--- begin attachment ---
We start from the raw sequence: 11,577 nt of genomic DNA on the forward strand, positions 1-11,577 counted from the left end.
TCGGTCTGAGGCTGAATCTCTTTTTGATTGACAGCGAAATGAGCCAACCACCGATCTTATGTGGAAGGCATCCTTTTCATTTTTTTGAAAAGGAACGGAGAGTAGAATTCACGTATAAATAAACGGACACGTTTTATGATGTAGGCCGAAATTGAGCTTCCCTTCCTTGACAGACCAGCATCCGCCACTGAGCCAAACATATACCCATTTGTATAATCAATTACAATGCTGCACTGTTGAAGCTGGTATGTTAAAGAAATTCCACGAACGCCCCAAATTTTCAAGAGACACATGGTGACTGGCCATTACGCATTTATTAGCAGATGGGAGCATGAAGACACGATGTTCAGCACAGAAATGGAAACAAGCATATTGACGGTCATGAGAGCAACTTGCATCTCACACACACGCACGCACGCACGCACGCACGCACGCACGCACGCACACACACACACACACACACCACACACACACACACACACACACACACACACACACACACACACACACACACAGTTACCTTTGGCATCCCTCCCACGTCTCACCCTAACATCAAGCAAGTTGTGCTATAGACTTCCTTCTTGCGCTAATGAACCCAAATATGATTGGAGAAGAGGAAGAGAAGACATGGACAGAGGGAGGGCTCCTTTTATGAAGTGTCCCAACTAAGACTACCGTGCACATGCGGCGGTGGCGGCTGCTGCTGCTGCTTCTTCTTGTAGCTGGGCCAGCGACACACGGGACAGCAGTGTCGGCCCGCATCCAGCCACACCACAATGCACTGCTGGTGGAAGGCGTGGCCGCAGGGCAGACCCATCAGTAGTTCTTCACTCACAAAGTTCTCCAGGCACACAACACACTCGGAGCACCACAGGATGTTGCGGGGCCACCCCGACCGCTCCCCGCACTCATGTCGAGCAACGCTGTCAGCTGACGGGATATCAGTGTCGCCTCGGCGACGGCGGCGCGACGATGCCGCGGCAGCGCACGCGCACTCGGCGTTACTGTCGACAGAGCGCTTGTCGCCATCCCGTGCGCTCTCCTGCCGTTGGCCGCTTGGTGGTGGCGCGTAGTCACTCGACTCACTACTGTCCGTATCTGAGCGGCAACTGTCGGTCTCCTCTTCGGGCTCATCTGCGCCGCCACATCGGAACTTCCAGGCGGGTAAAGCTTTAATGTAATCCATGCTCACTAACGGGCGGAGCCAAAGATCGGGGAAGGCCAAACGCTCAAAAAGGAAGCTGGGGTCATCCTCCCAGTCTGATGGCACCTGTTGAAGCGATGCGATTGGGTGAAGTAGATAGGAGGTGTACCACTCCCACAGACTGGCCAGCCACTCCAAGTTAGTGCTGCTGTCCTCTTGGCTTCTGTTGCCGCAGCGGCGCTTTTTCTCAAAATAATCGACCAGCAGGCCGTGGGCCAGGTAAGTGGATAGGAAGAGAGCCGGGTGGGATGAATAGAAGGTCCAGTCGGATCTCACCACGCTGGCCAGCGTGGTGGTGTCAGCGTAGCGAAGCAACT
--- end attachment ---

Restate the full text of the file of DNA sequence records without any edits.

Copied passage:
We start from the raw sequence: 11,577 nt of genomic DNA on the forward strand, positions 1-11,577 counted from the left end.
TCGGTCTGAGGCTGAATCTCTTTTTGATTGACAGCGAAATGAGCCAACCACCGATCTTATGTGGAAGGCATCCTTTTCATTTTTTTGAAAAGGAACGGAGAGTAGAATTCACGTATAAATAAACGGACACGTTTTATGATGTAGGCCGAAATTGAGCTTCCCTTCCTTGACAGACCAGCATCCGCCACTGAGCCAAACATATACCCATTTGTATAATCAATTACAATGCTGCACTGTTGAAGCTGGTATGTTAAAGAAATTCCACGAACGCCCCAAATTTTCAAGAGACACATGGTGACTGGCCATTACGCATTTATTAGCAGATGGGAGCATGAAGACACGATGTTCAGCACAGAAATGGAAACAAGCATATTGACGGTCATGAGAGCAACTTGCATCTCACACACACGCACGCACGCACGCACGCACGCACGCACGCACGCACACACACACACACACACACCACACACACACACACACACACACACACACACACACACACACACACACACACAGTTACCTTTGGCATCCCTCCCACGTCTCACCCTAACATCAAGCAAGTTGTGCTATAGACTTCCTTCTTGCGCTAATGAACCCAAATATGATTGGAGAAGAGGAAGAGAAGACATGGACAGAGGGAGGGCTCCTTTTATGAAGTGTCCCAACTAAGACTACCGTGCACATGCGGCGGTGGCGGCTGCTGCTGCTGCTTCTTCTTGTAGCTGGGCCAGCGACACACGGGACAGCAGTGTCGGCCCGCATCCAGCCACACCACAATGCACTGCTGGTGGAAGGCGTGGCCGCAGGGCAGACCCATCAGTAGTTCTTCACTCACAAAGTTCTCCAGGCACACAACACACTCGGAGCACCACAGGATGTTGCGGGGCCACCCCGACCGCTCCCCGCACTCATGTCGAGCAACGCTGTCAGCTGACGGGATATCAGTGTCGCCTCGGCGACGGCGGCGCGACGATGCCGCGGCAGCGCACGCGCACTCGGCGTTACTGTCGACAGAGCGCTTGTCGCCATCCCGTGCGCTCTCCTGCCGTTGGCCGCTTGGTGGTGGCGCGTAGTCACTCGACTCACTACTGTCCGTATCTGAGCGGCAACTGTCGGTCTCCTCTTCGGGCTCATCTGCGCCGCCACATCGGAACTTCCAGGCGGGTAAAGCTTTAATGTAATCCATGCTCACTAACGGGCGGAGCCAAAGATCGGGGAAGGCCAAACGCTCAAAAAGGAAGCTGGGGTCATCCTCCCAGTCTGATGGCACCTGTTGAAGCGATGCGATTGGGTGAAGTAGATAGGAGGTGTACCACTCCCACAGACTGGCCAGCCACTCCAAGTTAGTGCTGCTGTCCTCTTGGCTTCTGTTGCCGCAGCGGCGCTTTTTCTCAAAATAATCGACCAGCAGGCCGTGGGCCAGGTAAGTGGATAGGAAGAGAGCCGGGTGGGATGAATAGAAGGTCCAGTCGGATCTCACCACGCTGGCCAGCGTGGTGGTGTCAGCGTAGCGAAGCAACT